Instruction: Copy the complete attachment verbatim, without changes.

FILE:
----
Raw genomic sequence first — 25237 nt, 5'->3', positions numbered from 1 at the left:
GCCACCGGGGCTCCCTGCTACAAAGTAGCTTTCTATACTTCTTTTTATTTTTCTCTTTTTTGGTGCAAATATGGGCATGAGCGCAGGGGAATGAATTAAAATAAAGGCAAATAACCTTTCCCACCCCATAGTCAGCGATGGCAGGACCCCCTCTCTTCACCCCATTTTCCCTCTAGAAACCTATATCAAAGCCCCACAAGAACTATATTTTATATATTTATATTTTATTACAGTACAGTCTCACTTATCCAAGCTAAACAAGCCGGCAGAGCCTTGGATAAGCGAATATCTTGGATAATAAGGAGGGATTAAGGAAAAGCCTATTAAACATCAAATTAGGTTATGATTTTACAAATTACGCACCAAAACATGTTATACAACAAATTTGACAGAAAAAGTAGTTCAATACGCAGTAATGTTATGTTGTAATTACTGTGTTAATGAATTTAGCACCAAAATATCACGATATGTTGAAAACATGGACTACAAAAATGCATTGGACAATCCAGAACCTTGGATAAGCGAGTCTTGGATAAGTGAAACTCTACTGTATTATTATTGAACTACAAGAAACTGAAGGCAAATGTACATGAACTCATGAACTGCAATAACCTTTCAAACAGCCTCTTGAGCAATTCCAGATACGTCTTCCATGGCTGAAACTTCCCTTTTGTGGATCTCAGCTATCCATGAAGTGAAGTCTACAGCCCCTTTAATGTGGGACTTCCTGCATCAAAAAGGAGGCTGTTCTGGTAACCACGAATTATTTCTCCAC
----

Raw genomic sequence first — 25237 nt, 5'->3', positions numbered from 1 at the left:
GCCACCGGGGCTCCCTGCTACAAAGTAGCTTTCTATACTTCTTTTTATTTTTCTCTTTTTTGGTGCAAATATGGGCATGAGCGCAGGGGAATGAATTAAAATAAAGGCAAATAACCTTTCCCACCCCATAGTCAGCGATGGCAGGACCCCCTCTCTTCACCCCATTTTCCCTCTAGAAACCTATATCAAAGCCCCACAAGAACTATATTTTATATATTTATATTTTATTACAGTACAGTCTCACTTATCCAAGCTAAACAAGCCGGCAGAGCCTTGGATAAGCGAATATCTTGGATAATAAGGAGGGATTAAGGAAAAGCCTATTAAACATCAAATTAGGTTATGATTTTACAAATTACGCACCAAAACATGTTATACAACAAATTTGACAGAAAAAGTAGTTCAATACGCAGTAATGTTATGTTGTAATTACTGTGTTAATGAATTTAGCACCAAAATATCACGATATGTTGAAAACATGGACTACAAAAATGCATTGGACAATCCAGAACCTTGGATAAGCGAGTCTTGGATAAGTGAAACTCTACTGTATTATTATTGAACTACAAGAAACTGAAGGCAAATGTACATGAACTCATGAACTGCAATAACCTTTCAAACAGCCTCTTGAGCAATTCCAGATACGTCTTCCATGGCTGAAACTTCCCTTTTGTGGATCTCAGCTATCCATGAAGTGAAGTCTACAGCCCCTTTAATGTGGGACTTCCTGCATCAAAAAGGAGGCTGTTCTGGTAACCACGAATTATTTCTCCAC